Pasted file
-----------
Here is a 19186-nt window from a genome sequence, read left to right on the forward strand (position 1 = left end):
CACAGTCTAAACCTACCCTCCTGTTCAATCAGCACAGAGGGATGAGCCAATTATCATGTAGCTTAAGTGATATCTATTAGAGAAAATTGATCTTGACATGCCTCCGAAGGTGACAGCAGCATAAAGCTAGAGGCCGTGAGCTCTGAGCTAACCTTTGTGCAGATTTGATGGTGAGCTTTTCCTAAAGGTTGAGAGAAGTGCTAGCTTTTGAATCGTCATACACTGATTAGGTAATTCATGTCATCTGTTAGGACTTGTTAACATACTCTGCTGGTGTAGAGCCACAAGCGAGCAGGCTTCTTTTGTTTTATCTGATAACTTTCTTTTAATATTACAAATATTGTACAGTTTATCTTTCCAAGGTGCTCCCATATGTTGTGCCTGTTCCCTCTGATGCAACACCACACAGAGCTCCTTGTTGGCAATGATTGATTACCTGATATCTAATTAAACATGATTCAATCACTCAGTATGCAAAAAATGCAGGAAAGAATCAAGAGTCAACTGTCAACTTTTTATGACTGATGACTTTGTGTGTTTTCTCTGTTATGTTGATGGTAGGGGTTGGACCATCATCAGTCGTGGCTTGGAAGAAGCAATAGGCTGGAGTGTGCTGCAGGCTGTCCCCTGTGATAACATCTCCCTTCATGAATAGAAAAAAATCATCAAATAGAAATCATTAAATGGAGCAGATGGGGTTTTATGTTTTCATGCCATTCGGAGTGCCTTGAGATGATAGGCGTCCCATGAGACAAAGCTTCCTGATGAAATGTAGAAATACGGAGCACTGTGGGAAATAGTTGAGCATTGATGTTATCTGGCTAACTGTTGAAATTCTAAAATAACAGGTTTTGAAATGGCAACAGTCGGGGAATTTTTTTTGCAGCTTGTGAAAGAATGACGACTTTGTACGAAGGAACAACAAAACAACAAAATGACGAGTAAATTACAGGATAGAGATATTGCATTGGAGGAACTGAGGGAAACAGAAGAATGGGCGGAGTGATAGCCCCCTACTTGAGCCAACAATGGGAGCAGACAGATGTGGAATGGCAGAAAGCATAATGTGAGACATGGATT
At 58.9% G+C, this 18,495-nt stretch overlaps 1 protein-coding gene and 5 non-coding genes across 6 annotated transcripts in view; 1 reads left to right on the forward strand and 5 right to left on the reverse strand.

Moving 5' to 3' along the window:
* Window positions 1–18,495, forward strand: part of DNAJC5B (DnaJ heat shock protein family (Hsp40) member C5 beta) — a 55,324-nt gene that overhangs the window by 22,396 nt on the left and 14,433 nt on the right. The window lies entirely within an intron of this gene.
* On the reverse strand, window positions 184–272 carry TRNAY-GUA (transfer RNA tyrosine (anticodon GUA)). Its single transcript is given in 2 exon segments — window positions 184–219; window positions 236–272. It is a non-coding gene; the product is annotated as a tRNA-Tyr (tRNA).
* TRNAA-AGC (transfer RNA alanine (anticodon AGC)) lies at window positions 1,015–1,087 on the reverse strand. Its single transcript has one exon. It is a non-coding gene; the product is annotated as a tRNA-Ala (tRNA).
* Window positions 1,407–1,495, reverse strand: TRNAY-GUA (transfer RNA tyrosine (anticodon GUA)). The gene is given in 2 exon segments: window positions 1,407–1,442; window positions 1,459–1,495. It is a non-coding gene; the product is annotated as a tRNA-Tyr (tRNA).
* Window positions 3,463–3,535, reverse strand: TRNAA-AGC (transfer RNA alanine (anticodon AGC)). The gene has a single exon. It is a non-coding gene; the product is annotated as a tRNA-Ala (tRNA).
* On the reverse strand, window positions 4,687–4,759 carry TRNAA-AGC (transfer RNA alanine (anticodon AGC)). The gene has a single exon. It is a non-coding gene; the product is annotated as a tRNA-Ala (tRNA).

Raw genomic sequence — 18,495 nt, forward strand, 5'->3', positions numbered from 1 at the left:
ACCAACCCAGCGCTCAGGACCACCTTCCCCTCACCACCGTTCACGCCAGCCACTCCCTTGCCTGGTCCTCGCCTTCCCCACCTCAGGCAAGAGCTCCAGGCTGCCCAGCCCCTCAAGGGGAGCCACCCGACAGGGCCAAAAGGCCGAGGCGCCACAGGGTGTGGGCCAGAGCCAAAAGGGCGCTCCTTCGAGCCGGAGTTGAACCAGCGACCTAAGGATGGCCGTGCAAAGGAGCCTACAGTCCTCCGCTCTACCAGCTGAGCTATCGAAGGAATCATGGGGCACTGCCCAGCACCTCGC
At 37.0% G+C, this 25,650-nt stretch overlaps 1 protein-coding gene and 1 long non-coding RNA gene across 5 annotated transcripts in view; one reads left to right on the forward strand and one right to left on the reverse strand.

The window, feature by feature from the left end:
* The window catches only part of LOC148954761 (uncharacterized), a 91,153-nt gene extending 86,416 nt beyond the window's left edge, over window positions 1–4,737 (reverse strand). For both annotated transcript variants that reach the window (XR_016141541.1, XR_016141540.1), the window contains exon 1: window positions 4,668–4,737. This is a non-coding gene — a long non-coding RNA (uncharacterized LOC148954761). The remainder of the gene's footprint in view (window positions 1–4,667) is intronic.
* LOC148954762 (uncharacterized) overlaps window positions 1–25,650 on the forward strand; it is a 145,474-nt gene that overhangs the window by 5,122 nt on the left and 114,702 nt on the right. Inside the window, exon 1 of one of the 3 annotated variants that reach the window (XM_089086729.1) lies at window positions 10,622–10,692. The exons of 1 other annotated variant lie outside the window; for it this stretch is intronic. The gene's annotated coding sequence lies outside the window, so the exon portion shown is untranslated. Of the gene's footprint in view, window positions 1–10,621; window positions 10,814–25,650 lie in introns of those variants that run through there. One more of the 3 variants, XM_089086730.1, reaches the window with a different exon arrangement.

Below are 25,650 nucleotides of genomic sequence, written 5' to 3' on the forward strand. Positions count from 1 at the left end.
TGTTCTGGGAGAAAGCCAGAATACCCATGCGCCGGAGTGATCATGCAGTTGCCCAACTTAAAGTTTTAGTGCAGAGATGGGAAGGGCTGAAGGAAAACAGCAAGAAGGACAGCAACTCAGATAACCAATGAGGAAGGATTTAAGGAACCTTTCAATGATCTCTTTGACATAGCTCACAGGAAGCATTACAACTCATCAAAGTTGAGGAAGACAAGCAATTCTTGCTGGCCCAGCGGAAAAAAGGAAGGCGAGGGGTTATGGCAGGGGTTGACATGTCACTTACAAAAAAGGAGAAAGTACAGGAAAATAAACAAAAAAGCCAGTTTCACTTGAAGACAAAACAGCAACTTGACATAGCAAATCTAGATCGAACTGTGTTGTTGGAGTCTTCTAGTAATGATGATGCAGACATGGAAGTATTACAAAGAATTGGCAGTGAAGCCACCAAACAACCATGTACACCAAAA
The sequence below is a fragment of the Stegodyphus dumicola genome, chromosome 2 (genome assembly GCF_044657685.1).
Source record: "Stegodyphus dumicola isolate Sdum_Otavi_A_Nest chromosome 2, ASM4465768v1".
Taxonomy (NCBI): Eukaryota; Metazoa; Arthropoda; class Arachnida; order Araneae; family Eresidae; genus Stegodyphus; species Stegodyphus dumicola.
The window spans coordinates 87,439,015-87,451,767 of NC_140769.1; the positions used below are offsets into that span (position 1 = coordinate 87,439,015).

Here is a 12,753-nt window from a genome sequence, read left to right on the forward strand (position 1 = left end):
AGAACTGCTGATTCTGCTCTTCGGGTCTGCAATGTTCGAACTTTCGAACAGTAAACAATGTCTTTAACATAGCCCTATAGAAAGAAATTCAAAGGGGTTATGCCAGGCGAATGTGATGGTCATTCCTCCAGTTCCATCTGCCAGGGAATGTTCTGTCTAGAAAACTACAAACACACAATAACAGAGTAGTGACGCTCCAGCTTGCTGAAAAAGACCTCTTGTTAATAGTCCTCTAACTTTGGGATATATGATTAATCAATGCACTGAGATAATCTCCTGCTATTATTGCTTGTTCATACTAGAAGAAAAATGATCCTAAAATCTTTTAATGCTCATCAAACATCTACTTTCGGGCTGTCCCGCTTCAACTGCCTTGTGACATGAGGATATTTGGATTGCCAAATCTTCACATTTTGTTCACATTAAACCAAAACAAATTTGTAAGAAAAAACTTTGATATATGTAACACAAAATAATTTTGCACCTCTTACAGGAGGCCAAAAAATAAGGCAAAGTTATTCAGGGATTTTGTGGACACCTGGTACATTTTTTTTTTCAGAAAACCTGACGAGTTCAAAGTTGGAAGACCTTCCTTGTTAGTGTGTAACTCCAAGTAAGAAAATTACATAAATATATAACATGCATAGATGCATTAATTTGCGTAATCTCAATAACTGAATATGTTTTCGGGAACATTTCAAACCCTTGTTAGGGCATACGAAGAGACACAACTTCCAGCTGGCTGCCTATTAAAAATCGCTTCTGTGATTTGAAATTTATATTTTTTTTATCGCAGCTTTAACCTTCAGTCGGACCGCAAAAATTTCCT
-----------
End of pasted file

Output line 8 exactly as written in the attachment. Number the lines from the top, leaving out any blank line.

* Window positions 1,407–1,495, reverse strand: TRNAY-GUA (transfer RNA tyrosine (anticodon GUA)). The gene is given in 2 exon segments: window positions 1,407–1,442; window positions 1,459–1,495. It is a non-coding gene; the product is annotated as a tRNA-Tyr (tRNA).